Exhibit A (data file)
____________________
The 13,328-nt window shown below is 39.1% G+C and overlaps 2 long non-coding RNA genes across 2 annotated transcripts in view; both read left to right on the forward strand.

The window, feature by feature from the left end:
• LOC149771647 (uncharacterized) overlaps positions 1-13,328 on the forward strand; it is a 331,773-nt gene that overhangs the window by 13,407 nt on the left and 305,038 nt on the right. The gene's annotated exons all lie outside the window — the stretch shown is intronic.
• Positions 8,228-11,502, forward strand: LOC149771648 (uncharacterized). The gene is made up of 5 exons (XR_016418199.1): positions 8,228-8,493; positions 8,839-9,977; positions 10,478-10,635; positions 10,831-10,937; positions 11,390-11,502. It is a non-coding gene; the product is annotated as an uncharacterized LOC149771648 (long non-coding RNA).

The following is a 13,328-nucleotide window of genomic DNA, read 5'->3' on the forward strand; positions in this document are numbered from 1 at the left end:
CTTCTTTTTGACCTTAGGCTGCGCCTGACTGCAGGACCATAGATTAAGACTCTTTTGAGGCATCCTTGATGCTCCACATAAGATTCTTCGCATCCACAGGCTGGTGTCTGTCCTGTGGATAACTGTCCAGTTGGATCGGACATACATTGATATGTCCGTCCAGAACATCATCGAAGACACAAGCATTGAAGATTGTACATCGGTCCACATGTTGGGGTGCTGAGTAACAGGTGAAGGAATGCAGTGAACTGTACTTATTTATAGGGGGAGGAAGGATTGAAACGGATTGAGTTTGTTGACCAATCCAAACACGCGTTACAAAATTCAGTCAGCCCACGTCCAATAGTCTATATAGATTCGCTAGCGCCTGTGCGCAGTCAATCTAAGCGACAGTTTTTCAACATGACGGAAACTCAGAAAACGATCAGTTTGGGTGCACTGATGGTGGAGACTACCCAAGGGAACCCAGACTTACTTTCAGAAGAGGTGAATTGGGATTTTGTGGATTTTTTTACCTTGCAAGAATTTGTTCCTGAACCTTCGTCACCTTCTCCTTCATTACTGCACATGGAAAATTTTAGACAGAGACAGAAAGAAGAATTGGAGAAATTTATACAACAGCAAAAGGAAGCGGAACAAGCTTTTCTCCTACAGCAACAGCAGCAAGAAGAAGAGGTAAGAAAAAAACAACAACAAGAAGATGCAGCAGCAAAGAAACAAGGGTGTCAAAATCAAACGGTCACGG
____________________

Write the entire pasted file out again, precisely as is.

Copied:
The 13,328-nt window shown below is 39.1% G+C and overlaps 2 long non-coding RNA genes across 2 annotated transcripts in view; both read left to right on the forward strand.

The window, feature by feature from the left end:
• LOC149771647 (uncharacterized) overlaps positions 1-13,328 on the forward strand; it is a 331,773-nt gene that overhangs the window by 13,407 nt on the left and 305,038 nt on the right. The gene's annotated exons all lie outside the window — the stretch shown is intronic.
• Positions 8,228-11,502, forward strand: LOC149771648 (uncharacterized). The gene is made up of 5 exons (XR_016418199.1): positions 8,228-8,493; positions 8,839-9,977; positions 10,478-10,635; positions 10,831-10,937; positions 11,390-11,502. It is a non-coding gene; the product is annotated as an uncharacterized LOC149771648 (long non-coding RNA).

The following is a 13,328-nucleotide window of genomic DNA, read 5'->3' on the forward strand; positions in this document are numbered from 1 at the left end:
CTTCTTTTTGACCTTAGGCTGCGCCTGACTGCAGGACCATAGATTAAGACTCTTTTGAGGCATCCTTGATGCTCCACATAAGATTCTTCGCATCCACAGGCTGGTGTCTGTCCTGTGGATAACTGTCCAGTTGGATCGGACATACATTGATATGTCCGTCCAGAACATCATCGAAGACACAAGCATTGAAGATTGTACATCGGTCCACATGTTGGGGTGCTGAGTAACAGGTGAAGGAATGCAGTGAACTGTACTTATTTATAGGGGGAGGAAGGATTGAAACGGATTGAGTTTGTTGACCAATCCAAACACGCGTTACAAAATTCAGTCAGCCCACGTCCAATAGTCTATATAGATTCGCTAGCGCCTGTGCGCAGTCAATCTAAGCGACAGTTTTTCAACATGACGGAAACTCAGAAAACGATCAGTTTGGGTGCACTGATGGTGGAGACTACCCAAGGGAACCCAGACTTACTTTCAGAAGAGGTGAATTGGGATTTTGTGGATTTTTTTACCTTGCAAGAATTTGTTCCTGAACCTTCGTCACCTTCTCCTTCATTACTGCACATGGAAAATTTTAGACAGAGACAGAAAGAAGAATTGGAGAAATTTATACAACAGCAAAAGGAAGCGGAACAAGCTTTTCTCCTACAGCAACAGCAGCAAGAAGAAGAGGTAAGAAAAAAACAACAACAAGAAGATGCAGCAGCAAAGAAACAAGGGTGTCAAAATCAAACGGTCACGG